Not too many Christian Reformed church communities get to see the National Hockey League’s Stanley Cup up close and personal. But that may change this summer for First CRC in Thunder Bay, Ontario, when one of its own members, Eric Staal, visits his hometown with Lord Stanley’s cup in tow.
Staal, 21, played a starring role with the Carolina Hurricanes as the team won the NHL’s 2006 championship.
Since the mid-1990s each player on the team that wins the Stanley Cup gets the chance to take the giant silver chalice to his hometown for a celebration. Over the last decade the cup has landed at everything from restaurants to backyard barbeques to hospital children's wards, and perhaps now, a church.
Staal was born and raised in Thunder Bay, a city of about 100,000 located on the northern shores of Lake Superior. He still calls Thunder Bay's First CRC his church home.
In a phone interview with The Banner four days after Carolina registered a dramatic 3-1 win over the Edmonton Oilers in game seven of the Stanley Cup finals, Staal talked about bringing the cup back to his hometown and perhaps to his home church.
It would be, Staal said, a way to repay a church family that has always supported him and his hockey-playing family.
“When I come home,” he said, “it feels like I've barely been gone. Coming back [to First CRC] and enjoying the service and the fellowship, it’s great. My faith is a major thing in my life. It helps me stay focused on what's really important: God and my family. My church is a big part of that.”
Eric’s dad, Henry Staal, said First CRC has been a central part of the Staal family’s life for more than 50 years. “Eric was baptized at our church,” he said. “It’s where he grew up. It's always been a part of our lives and of his life.”
Of course, the church has followed his hockey career, and that of his brothers, pretty closely. Henry said watching Eric win the Stanley Cup got people pretty excited.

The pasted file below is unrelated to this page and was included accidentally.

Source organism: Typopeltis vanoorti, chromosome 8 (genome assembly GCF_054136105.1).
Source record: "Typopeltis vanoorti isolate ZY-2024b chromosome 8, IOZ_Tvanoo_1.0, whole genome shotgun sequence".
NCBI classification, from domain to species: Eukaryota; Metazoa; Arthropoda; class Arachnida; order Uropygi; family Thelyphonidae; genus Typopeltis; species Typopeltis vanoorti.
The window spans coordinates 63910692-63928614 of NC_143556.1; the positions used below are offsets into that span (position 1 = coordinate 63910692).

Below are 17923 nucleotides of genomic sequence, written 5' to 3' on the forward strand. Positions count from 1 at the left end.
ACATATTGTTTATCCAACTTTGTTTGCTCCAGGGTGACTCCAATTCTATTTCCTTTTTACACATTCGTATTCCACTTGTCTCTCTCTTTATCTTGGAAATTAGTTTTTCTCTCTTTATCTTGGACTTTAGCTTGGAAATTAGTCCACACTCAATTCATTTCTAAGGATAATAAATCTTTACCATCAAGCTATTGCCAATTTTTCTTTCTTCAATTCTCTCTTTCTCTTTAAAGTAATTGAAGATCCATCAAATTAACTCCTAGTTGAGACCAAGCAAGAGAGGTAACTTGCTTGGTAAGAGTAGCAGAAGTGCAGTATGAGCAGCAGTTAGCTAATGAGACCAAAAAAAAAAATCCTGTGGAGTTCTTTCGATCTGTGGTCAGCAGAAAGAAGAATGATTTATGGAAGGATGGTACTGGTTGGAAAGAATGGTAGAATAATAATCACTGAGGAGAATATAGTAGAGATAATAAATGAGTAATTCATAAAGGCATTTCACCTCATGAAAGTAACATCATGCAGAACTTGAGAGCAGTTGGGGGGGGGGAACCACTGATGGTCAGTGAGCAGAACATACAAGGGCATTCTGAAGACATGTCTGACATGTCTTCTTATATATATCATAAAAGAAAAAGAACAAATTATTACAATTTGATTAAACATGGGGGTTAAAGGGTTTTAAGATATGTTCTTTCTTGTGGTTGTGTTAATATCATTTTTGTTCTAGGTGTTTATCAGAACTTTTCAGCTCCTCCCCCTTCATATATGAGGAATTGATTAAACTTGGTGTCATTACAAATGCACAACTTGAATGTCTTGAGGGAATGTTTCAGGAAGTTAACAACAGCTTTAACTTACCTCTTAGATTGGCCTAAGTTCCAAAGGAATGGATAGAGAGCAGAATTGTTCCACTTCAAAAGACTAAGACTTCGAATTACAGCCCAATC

Staal, a graduate of Thunder Bay Christian School, gave the church, his alma mater, and the city of Thunder Bay a lot to cheer about in 2005-2006, registering 45 goals and 55 assists for an even 100 points that put him in the top-10 in the NHL in just his second full season in the league.
He then went on to lead all scorers in the playoffs, becoming the second-youngest player in the NHL's modern era to accomplish such a feat. Only the Detroit Red Wings’ Hall of Famer Gordie Howe was younger than Staal when he led the league in playoff scoring in 1949. Staal was named an NHL team All Star.
Pretty heady stuff for a 21-year-old CRC kid. But Staal, while thrilled with the way his 2005-2006 season went, also stayed humble about his success, something he said comes from his faith and his parents, Henry and Linda Staal.
Henry Staal was a pretty good player in his own right in the late 1970s and early 1980s at Lakehead University in Thunder Bay, although he jokes that he had million-dollar feet and 10-cent hands. He wore number 12 back in those days—the reason Eric wears that number today.
“He’s had that number since he was four,” said Henry Staal with a chuckle. “He wanted to wear Dad’s old number. It’s kind of neat.”
After college Henry became a sod farmer, taking over the family business, Sunshine Sod Farm, with his brother Gary. (Their dad began the business after immigrating to Canada from the Netherlands in 1951).
In classic Canadian fashion, when Eric was young Henry started building outdoor hockey rinks for the boys. Soon those rinks became a 50- by 100-foot expanse of ice, complete with boards and lights. There the Staal brothers honed their hockey craft, playing endless pick-up games with friends and relatives.
When nobody else was around, Eric and the youngest Staal sibling, Jared, would team up to take on middle siblings Marc and Jordan in endless games of two-on-two hockey.
“We were out there all the time,” Eric told the Associated Press this summer. “It wasn’t something we did to try to make the NHL. It was something we did because we enjoyed it, we had fun.”
In the end the fun paid off for the Staals.
Eric, a number-two overall draft pick in 2003, is the first Staal in the NHL, but not the last. In 2005 the New York Rangers drafted Marc, and in 2006 Jordan was the number-two pick overall, going to the Pittsburgh Penguins. Jared, 15, is on his way to the Ontario Hockey League, one of the NHL's top development leagues.
So Lord Stanley's silver bowl may one day be inscribed with the name of more than one Staal. And perhaps it will have another shot at a trip to First CRC.
- written by Phil de Haan